From the moment I stepped foot in South Carolina, a sense of peace and calm washed over me. I drove directly to the Wyndham Vacation Rental that was to be my home for the next several days. The six-bedroom villa was complete with a swimming pool, hot tub, deck, and private access to the beach. Wyndham offers in-home spa services, so post-flight, I was quickly ushered onto a massage table by Fountain Spa Hilton Head Island to work out those nasty kinks that come from lugging luggage to and fro.
That evening I dined at the newly opened Vine restaurant that’s embracing the farm-to-table movement and also boasts an eclectic wine list and inventive cocktail menu. The owner came to our table to discuss how they use local and natural ingredients when possible and that the Brussels sprouts salad was a new addition to the menu, which changes weekly. I was persuaded to try the swordfish with olives and feta over polenta.
The next morning I took a stroll on the beach. Post-morning walk I headed into town for a little cultural stroll through the Sea Pines, what natives deem to be the birthplace of modern Hilton Head Island, and Harbour Town, which includes the marina basin and the island’s candy-cane striped lighthouse. Climb the lighthouse for a breathtaking view of the island before taking a boat tour to scour Calibogue Sound for dolphins.
I made a quick stop for lunch at Skull Creek Boathouse, famous for its large menu and even larger Blue Point oysters, deviled eggs topped with smoked salmon, and peel-and-eat shrimp.
The next day I had a true culinary treat: a lunch visit to chef David Vincent Young’s restaurant
Chef David’s Roastfish & Cornbread, to sample authentic Gullah cuisine. The chef, who’s a native Hilton Head Islander, offers a variety of vegetarian, vegan, and gluten-free options on his extensive menu, such as quinoa, brown rice, and lentils for those who are gluten-free and vegan, and they can prepare any fish without flour, explained the chef.
Young explained that he grew up eating vegetables and local food that came from the region. When he opened the establishment to showcase the Gullah cuisine that his grandmother taught him how to make, he also unveiled additional influences, having lived and worked with a Jewish family for close to six years. One can often find traditional Jewish dishes like matzo ball soup cropping up on his seasonal menus. The menu also includes local grouper, lightly blackened, with brown rice and collard greens sautéed with rutabaga and turnips.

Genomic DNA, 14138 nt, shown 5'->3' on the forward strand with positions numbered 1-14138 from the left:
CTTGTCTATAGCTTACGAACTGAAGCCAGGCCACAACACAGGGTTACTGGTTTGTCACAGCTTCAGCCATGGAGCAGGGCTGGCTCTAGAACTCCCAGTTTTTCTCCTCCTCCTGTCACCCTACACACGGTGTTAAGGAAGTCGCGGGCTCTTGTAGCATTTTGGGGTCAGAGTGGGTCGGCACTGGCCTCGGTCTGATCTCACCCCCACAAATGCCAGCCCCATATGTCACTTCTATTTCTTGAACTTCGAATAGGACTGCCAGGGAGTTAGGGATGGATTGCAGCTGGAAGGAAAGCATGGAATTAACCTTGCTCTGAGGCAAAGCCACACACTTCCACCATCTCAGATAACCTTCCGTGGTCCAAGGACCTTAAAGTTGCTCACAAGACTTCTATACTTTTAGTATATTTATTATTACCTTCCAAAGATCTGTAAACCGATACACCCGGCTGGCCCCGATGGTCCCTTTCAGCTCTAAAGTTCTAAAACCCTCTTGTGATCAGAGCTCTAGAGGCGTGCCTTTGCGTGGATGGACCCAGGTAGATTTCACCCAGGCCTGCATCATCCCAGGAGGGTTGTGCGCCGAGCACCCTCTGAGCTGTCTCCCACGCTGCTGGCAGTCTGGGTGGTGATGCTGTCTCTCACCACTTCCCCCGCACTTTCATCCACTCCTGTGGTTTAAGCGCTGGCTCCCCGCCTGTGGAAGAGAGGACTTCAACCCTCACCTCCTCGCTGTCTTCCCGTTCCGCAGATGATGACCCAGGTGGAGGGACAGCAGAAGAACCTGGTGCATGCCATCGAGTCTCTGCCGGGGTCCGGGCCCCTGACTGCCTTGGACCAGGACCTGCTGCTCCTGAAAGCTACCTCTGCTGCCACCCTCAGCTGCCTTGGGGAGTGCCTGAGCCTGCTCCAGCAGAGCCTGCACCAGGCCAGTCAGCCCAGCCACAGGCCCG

In the evening, we headed to family-friendly Hudson’s on the Docks, a local, family-run seafood restaurant that has had a presence on the island since 1967. The restaurant is best known for serving local seafood, such as oysters and shellfish, right from the island’s water. My final dinner in town was a Low Country boil, complete with oysters, shrimp, corn on the cob, and sausage served right on the dock itself, just in time to watch the sun set.
When the sun went down, we made a stop at the "Barmuda" Triangle, a cluster of drinking establishments: The Lodge, One Hot Mama’s, The Brew Pub, Reilleys Grill and Bar, and Jump and Phil’s Bar and Grill, all located within one courtyard. They had something for every type of person, from club-style dance music to bands playing oldies hits, to a few more low-key pubs.
Before packing my bags to head to the airport, I had one more stop to make, this time for brunch at Signe's Heaven Bound Bakery & Café. The bakery has been an Island institution for more than 36 years. From scones to muffins to brownies and cookies, the bakery and café has something for everyone.
What I found on Hilton Head Island wasn’t what I imagined the South would be. What I found, though, was a great culinary destination with truly inspirational local cuisine.
Hospitality was provided to the author.